Well Ray, as the Mayor pointed out this morning, the Prime Minister hasn’t been up to Alice Springs and I think that is a real shame because in terms of indigenous disadvantage and the problems within communities, it doesn’t get any more acute than what you’re seeing in Alice Springs at the moment. I mean, we spoke about this on your programme, I was up there a couple of months ago, we called for a royal commission. I wrote to the Prime Minister saying that – and I met with some whistleblowers up there, some social workers etc., these people are broken because they’re worried about the perception of another stolen generation of taking kids out of communities or out of households where they’re being sexually abused and so they put the kids back into those households, which is completely unacceptable. It’s not part of an Indigenous culture to sexually assault a child and that’s exactly what the women and elders on the streets of Alice Springs who I spoke to, Indigenous women were telling me. If the Prime Minister’s not listening to their voice, then, I mean, what is the actual Voice about? Is it some sort of vanity project or he sees political advantage in it in trying to wedge the Coalition?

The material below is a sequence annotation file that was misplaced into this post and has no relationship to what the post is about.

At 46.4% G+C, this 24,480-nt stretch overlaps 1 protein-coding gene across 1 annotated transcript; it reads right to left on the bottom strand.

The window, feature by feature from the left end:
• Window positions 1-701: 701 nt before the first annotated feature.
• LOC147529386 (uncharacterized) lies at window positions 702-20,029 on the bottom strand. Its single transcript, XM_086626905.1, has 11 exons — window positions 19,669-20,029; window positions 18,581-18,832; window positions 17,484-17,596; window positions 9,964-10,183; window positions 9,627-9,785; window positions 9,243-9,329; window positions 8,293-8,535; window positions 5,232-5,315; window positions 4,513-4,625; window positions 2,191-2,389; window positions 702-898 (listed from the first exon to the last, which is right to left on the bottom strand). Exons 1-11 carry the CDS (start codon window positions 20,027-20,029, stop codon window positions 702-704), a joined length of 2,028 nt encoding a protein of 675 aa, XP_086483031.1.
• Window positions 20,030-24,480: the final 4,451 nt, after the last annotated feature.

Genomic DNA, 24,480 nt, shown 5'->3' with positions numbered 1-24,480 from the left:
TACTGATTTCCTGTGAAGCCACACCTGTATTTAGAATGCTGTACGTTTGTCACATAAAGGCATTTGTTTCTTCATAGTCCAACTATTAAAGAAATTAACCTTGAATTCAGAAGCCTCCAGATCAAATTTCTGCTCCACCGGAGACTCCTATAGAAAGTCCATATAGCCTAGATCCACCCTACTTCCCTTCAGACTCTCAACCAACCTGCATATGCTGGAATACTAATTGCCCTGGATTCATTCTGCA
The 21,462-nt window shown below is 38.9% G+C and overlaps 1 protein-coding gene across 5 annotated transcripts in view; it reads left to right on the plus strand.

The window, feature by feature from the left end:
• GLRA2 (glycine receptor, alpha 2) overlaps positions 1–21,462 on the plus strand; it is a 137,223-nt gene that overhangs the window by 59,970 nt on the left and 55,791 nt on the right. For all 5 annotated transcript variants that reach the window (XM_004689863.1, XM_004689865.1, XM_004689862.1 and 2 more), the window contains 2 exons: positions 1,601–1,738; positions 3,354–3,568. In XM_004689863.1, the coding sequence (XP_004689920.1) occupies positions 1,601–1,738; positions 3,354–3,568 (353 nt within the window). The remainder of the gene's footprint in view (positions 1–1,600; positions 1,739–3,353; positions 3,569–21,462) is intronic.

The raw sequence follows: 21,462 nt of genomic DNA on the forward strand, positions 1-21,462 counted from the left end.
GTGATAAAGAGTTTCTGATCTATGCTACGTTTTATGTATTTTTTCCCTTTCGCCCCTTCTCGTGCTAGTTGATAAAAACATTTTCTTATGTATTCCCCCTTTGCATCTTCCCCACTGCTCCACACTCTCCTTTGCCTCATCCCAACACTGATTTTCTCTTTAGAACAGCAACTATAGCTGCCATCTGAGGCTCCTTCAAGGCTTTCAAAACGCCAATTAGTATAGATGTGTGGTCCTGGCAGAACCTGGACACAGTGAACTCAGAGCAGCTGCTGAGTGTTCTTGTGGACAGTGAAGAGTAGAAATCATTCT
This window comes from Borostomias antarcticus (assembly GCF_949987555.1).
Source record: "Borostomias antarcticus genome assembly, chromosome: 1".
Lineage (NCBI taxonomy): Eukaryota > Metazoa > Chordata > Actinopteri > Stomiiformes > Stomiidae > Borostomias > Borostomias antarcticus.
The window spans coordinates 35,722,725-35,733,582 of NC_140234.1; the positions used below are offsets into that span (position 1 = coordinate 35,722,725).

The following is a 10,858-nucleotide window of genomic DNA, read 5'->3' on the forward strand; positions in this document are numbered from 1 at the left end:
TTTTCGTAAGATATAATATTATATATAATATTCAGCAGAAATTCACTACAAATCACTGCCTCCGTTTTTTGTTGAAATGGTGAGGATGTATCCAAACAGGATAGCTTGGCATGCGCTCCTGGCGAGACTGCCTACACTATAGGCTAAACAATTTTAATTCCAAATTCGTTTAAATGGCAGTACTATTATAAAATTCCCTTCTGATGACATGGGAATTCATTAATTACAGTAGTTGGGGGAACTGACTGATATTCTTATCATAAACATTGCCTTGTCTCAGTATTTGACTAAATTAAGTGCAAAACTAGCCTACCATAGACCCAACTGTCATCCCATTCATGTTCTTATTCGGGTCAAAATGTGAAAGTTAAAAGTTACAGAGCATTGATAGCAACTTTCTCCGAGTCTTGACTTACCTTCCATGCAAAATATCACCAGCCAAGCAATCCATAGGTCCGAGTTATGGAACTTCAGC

The Prime Minister’s first priority now is to act in relation to Alice Springs. There are some reports of communities where sexually transmitted diseases amongst children is at 100 per cent and it’s a national disgrace, and yes, the Prime Minister should be sending in more resources. I met with him and told him very clearly that we would support whatever action he took, whatever expense was required to put extra police in to restore law and order, to bring additional resources into DOCS and others to normalise that society. Kids aren’t going to school up there because they’re too scared to go home of a nighttime, so they’re out committing crimes of a nighttime, sleeping during the day – they’re not going to school. Now, if the Prime Minister can’t step up and deal with that issue then what value is there in a Voice of 24 people that he won’t even listen to?
There’s plenty of other things to get through, we’re going to run out of time. But domestically – and I know you’re in South Australia – but you’ve heard about Yvette D’ath and Gladstone. I’ve said the Peter principle is in play here, when you get eventually promoted beyond your station in life. She can’t handle the job, even the inept Steven Miles has had to intervene as Acting Premier in relation to what’s happening there with obstetricians and she misquoted figures yesterday that were published today in the Courier Mail saying, ‘oh, you only need obstetricians in 5 to 10 per cent of cases’, when in fact it’s closer to 35 to 45 per cent of cases when babies are being born.